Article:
Lampropelma violaceopes

Abraham, 1924 

ASIAN ARBOREALS 

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Cyriopagopus schioedtei

Cyriopagopus sp. "Sulawesi Black"

Cyriopagopus sp. "Sumatran Tiger"

Lampropelma nigerrimum

Lampropelma sp. "Borneo Black"

Lampropelma violaceopes

Ornithoctoninae G. sp. "Haplopelma robustum"

Ornithoctoninae G. sp. "Orange Fringed"  

Phormingochilus everetti

Poecilotheria metallica

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 Lampropelma violaceopes Abraham, 1924. Adult female. Singapore.

Lampropelma violaceopes Abraham, 1924, is a large and particular colourful arboreal tarantula from the subfamily Ornithoctoninae. With it's vibrant royal purple colours and long red hairs and the trademark tiger stripes on the abdomen it's a jewel in any collection.

Lampropelma violaceopes Abraham, 1924. Adult female, size example.

Size:
This is a very large spider with a leg span of 25 cm. and a carapace lenght above 3 cm.

Lampropelma violaceopes Abraham, 1924. Adult female.

Sexual dimorphism: 
There is a distinct difference between the two sexes as the male is olive green with faint yellow leg striation. The male has a blunt tibial apophysis and long slender legs. Subadult males can be easily sexed by the epigynal fusillae method. Contrary to Cyriopagopus schioedtei, this species is difficult to sex by colouration in juveniles and subadults.
Before sexual maturity both sexes will be a purplish-brown colouration. Subadult males however do tend to have a more fuzzy yellow setation. The deep royal purple will first be apparent with sexual maturity in the female and become increasingly deeper with each molt.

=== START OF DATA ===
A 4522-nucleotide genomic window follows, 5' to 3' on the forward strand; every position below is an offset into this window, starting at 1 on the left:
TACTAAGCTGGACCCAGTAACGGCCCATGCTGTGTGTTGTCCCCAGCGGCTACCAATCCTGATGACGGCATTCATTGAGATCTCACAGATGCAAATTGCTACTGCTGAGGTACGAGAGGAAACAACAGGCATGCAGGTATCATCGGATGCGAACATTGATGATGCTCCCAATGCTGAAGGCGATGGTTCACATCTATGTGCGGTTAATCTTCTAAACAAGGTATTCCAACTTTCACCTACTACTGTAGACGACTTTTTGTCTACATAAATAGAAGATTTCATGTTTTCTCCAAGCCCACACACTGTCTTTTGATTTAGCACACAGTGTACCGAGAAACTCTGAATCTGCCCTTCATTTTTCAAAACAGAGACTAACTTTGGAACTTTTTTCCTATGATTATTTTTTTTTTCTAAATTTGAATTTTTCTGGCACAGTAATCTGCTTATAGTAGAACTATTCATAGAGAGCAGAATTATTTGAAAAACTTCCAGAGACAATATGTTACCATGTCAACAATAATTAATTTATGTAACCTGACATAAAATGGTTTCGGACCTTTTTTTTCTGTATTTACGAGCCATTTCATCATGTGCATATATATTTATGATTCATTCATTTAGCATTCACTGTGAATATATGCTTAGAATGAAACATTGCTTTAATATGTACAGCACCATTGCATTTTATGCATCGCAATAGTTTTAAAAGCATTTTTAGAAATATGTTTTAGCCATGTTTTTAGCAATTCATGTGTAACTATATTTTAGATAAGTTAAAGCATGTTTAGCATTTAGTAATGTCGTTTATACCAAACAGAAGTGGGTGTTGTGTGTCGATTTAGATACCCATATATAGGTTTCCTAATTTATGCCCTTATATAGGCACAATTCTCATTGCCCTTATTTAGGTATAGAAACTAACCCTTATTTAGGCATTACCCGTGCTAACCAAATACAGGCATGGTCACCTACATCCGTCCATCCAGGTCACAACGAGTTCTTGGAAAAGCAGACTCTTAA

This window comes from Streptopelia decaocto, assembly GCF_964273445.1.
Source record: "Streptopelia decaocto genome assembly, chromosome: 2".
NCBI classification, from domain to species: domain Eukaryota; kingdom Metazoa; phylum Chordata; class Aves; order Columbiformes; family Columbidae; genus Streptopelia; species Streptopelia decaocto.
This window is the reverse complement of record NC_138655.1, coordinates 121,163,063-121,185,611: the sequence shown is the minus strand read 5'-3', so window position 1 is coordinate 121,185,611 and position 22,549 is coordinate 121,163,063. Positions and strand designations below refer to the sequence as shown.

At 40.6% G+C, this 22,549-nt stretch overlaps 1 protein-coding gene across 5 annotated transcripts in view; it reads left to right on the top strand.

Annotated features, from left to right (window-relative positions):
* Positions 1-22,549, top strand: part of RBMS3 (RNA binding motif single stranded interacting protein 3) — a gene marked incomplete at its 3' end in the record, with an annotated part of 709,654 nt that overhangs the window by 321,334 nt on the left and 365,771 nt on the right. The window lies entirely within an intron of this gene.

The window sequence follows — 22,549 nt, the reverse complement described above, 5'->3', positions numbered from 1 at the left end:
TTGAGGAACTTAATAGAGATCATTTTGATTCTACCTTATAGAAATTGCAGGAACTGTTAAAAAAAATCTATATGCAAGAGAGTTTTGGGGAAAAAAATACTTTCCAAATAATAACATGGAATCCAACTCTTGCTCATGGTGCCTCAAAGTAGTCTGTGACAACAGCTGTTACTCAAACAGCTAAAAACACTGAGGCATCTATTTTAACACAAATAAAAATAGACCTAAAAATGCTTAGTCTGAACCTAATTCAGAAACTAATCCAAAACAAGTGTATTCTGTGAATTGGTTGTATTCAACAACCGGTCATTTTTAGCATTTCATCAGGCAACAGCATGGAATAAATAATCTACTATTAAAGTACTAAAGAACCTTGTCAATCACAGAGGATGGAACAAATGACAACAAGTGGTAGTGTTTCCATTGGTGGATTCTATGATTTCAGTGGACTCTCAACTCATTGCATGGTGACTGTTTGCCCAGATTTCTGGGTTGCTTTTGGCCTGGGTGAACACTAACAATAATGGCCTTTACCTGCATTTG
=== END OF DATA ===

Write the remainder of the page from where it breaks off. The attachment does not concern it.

Distribution:
Singapore, Riau Islands in Indonesia and the southern states of Peninsular Malaysia.

Lampropelma violaceopes Abraham, 1924.
Lowland monsoon rain forest habitat.

Habitat:
Primary lowland monsoon forest where it lives in hollow trees many meters up. 

Lampropelma violaceopes Abraham, 1924. Typical entrance to retreat, in this case 4 m. up on the tree trunk. Notice the moss and lichens that is incorporated in the webbing at the entrance.

Adult females are almost entirely found in large mature trees, but younger animals can be found behind loose bark, in rock crevices and in man made structures like bridges and board walks.






Lampropelma violaceopes Abraham, 1924. Spiderling retreat. Notice the bark and wood that is incorporated in the webbing at the entrance.

Lampropelma violaceopes Abraham, 1924. Juvenile retreat.

Care:
Should be offered a hide-away consisting of a hollow log or cork bark tube fitted with an entrance hole. Also important is to fill the hide-away approximately halfway up with loose substrate, which the spider will incorporate with silk to make a snug home. The surrounding substrate should be 5-10 cm. deep and should be kept moist. Day temperatures should be in the range of 25-28 celcius degrees with a drop to 20-22 at night. The annual climatic fluctuations follows that of Singapore:

Breeding:
Best time for mating is in late summer/fall. It is common that the female eat or destroy the male after mating and this is usually a sign of a succesful mating. After mating the cage should be dried out for a few months followed by a flooding which usually induces egg laying - usually in the spring. The egg sac will hatch after 2-3 months and contains between 100-150 spiderlings.

Growth:
The spiderlings of this species is growing very fast, maturing in approximately 1 year.

Lampropelma violaceopes Abraham, 1924. Adult female. Johor, Malaysia.
Notice the missing front leg. This has most likely been torn of by a tokay gecko, a bat or a monkey, all of which predates on arboreal tarantulas.